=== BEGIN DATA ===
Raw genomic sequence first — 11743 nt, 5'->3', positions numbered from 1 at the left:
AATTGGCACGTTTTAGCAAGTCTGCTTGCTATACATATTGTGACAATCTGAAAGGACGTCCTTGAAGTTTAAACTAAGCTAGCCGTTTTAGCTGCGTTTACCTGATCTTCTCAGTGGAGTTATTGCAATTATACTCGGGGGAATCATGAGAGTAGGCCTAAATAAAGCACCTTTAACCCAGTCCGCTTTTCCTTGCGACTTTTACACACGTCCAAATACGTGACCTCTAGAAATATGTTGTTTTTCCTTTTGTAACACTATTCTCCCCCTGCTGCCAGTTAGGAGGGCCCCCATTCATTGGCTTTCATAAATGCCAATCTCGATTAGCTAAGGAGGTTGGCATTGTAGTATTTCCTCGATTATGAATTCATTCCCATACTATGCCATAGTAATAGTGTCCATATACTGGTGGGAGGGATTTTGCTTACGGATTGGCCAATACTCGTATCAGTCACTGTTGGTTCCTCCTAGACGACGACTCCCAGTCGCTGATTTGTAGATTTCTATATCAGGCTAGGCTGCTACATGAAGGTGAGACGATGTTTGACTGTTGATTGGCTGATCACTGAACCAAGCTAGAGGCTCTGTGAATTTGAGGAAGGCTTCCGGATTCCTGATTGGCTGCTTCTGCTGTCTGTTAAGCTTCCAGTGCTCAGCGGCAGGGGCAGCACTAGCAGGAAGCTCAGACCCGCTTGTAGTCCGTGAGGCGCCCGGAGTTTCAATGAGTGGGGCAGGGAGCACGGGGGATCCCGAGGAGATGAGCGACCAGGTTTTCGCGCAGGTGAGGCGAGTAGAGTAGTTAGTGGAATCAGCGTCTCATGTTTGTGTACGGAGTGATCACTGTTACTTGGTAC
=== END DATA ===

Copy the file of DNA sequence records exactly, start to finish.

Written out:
Raw genomic sequence first — 11743 nt, 5'->3', positions numbered from 1 at the left:
AATTGGCACGTTTTAGCAAGTCTGCTTGCTATACATATTGTGACAATCTGAAAGGACGTCCTTGAAGTTTAAACTAAGCTAGCCGTTTTAGCTGCGTTTACCTGATCTTCTCAGTGGAGTTATTGCAATTATACTCGGGGGAATCATGAGAGTAGGCCTAAATAAAGCACCTTTAACCCAGTCCGCTTTTCCTTGCGACTTTTACACACGTCCAAATACGTGACCTCTAGAAATATGTTGTTTTTCCTTTTGTAACACTATTCTCCCCCTGCTGCCAGTTAGGAGGGCCCCCATTCATTGGCTTTCATAAATGCCAATCTCGATTAGCTAAGGAGGTTGGCATTGTAGTATTTCCTCGATTATGAATTCATTCCCATACTATGCCATAGTAATAGTGTCCATATACTGGTGGGAGGGATTTTGCTTACGGATTGGCCAATACTCGTATCAGTCACTGTTGGTTCCTCCTAGACGACGACTCCCAGTCGCTGATTTGTAGATTTCTATATCAGGCTAGGCTGCTACATGAAGGTGAGACGATGTTTGACTGTTGATTGGCTGATCACTGAACCAAGCTAGAGGCTCTGTGAATTTGAGGAAGGCTTCCGGATTCCTGATTGGCTGCTTCTGCTGTCTGTTAAGCTTCCAGTGCTCAGCGGCAGGGGCAGCACTAGCAGGAAGCTCAGACCCGCTTGTAGTCCGTGAGGCGCCCGGAGTTTCAATGAGTGGGGCAGGGAGCACGGGGGATCCCGAGGAGATGAGCGACCAGGTTTTCGCGCAGGTGAGGCGAGTAGAGTAGTTAGTGGAATCAGCGTCTCATGTTTGTGTACGGAGTGATCACTGTTACTTGGTAC